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ombudsman news

issue 146

November 2018

thinking ahead

Retirement involves some of the most difficult choices people will ever make. At the same time as adjusting to giving up work, they need to look ahead to the type of life they’d like – and can realistically afford – in the next 20 or 30 years. And at the moment – as headlines report a rising state pension age, trouble at major pension schemes and the risk of scams – it might feel like a particularly worrying time for people making decisions about their future.

As Andrew Bailey, chief executive of the FCA, has pointed out, the responsibility for these decisions has shifted increasingly to individuals over the years – and it’s essential that people are given the help they need to reach the right answers. And since the introduction of pension freedoms in 2015, the issue of people accessing their pension pots more flexibly – transferring from often valuable “defined benefit” (DB) schemes to “defined contribution” (DC) ones – has been one of the most hotly-debated topics among financial advisers.

To put things into context, less than 2% of the complaints we received in the last financial year were about pensions, and DB to DC transfers represent just a fraction of our overall work. However, pensions account for a significant proportion of the complaints we receive about advisers. And given the sums of money involved in these transfers, it’s understandable that advisers want to understand what they should do to prevent problems – and complaints – arising in the future.

These concerns are consistently raised with me at our roundtable events – whether we’re in Brighton or Stirling. And yet, after lots of discussion about good practice, there’s generally consensus that a tick-box approach to compliance isn’t the right one. The FCA has now set out the next steps in improving pensions advice. As ever, the challenge for advisers isn’t just to know the rules, but to apply them to real lives – understanding where people have come from, their hopes for the future, and what really matters to them.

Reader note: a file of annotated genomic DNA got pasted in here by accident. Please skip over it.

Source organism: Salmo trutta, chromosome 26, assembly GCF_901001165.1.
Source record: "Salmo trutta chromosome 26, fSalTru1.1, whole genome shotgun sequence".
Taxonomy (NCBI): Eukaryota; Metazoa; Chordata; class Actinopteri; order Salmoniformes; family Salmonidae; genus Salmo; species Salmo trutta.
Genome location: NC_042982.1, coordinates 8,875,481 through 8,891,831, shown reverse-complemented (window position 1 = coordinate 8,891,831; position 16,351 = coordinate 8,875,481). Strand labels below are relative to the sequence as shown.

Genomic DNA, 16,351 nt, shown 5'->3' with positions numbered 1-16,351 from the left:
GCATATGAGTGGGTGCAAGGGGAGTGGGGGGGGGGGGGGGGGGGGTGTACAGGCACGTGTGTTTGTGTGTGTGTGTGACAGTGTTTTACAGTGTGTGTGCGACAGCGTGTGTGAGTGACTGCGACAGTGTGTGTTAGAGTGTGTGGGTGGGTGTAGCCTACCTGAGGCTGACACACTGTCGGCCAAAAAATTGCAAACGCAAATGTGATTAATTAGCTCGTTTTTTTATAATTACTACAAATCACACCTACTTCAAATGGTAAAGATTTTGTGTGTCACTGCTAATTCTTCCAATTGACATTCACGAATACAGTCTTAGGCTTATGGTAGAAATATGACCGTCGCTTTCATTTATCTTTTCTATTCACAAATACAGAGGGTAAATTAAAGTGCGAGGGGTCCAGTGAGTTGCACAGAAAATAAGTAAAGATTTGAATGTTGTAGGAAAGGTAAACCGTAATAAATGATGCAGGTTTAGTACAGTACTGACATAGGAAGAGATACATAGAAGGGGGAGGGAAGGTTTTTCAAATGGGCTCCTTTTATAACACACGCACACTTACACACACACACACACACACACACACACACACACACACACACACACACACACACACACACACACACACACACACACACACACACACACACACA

In this ombudsman news, Steve Webb calls for clarity about the standards to which advisers will be held if a customer raises concerns with us. Throughout this edition, we’ve aimed to provide that clarity – illustrating some of the complaints we’ve seen about pension transfers, how we’ve looked into what’s happened, and why we’ve reached the decisions we have. We’ve also brought together some key voices in the pensions landscape, who’ve given their views on how things stand and what they see as the challenges ahead.

We’re always open to feedback about what more we can do to support advisers in preventing complaints. The good news is that most financial advisers I meet – and indeed most financial advisers – haven’t ever had a customer contact us. The better the conversations we have – both about past mistakes, and also about the future – the more likely it is that things will stay that way.

Caroline Wayman

Image: Caroline Wayman: 
chief ombudsman
Caroline Wayman
chief ombudsman

ombudsman news gives general information on the position at the date of publication. It is not a definitive statement of the law, our approach or our procedure.

The illustrative case studies are based broadly on real-life cases, but are not precedents. Individual cases are decided on their own facts.